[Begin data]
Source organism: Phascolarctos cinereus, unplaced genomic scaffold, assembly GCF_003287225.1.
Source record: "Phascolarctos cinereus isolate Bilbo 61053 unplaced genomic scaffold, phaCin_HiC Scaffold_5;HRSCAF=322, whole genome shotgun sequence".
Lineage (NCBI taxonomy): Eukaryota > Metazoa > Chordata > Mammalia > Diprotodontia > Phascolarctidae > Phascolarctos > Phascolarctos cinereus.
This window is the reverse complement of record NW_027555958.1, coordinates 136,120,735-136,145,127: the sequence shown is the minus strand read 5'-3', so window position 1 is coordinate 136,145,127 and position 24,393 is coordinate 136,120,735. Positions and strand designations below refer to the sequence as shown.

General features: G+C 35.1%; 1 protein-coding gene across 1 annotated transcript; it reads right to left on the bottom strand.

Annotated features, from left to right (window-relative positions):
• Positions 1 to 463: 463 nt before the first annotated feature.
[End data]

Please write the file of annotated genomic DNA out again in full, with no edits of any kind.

Source organism: Phascolarctos cinereus, unplaced genomic scaffold, assembly GCF_003287225.1.
Source record: "Phascolarctos cinereus isolate Bilbo 61053 unplaced genomic scaffold, phaCin_HiC Scaffold_5;HRSCAF=322, whole genome shotgun sequence".
Lineage (NCBI taxonomy): Eukaryota > Metazoa > Chordata > Mammalia > Diprotodontia > Phascolarctidae > Phascolarctos > Phascolarctos cinereus.
This window is the reverse complement of record NW_027555958.1, coordinates 136,120,735-136,145,127: the sequence shown is the minus strand read 5'-3', so window position 1 is coordinate 136,145,127 and position 24,393 is coordinate 136,120,735. Positions and strand designations below refer to the sequence as shown.

General features: G+C 35.1%; 1 protein-coding gene across 1 annotated transcript; it reads right to left on the bottom strand.

Annotated features, from left to right (window-relative positions):
• Positions 1 to 463: 463 nt before the first annotated feature.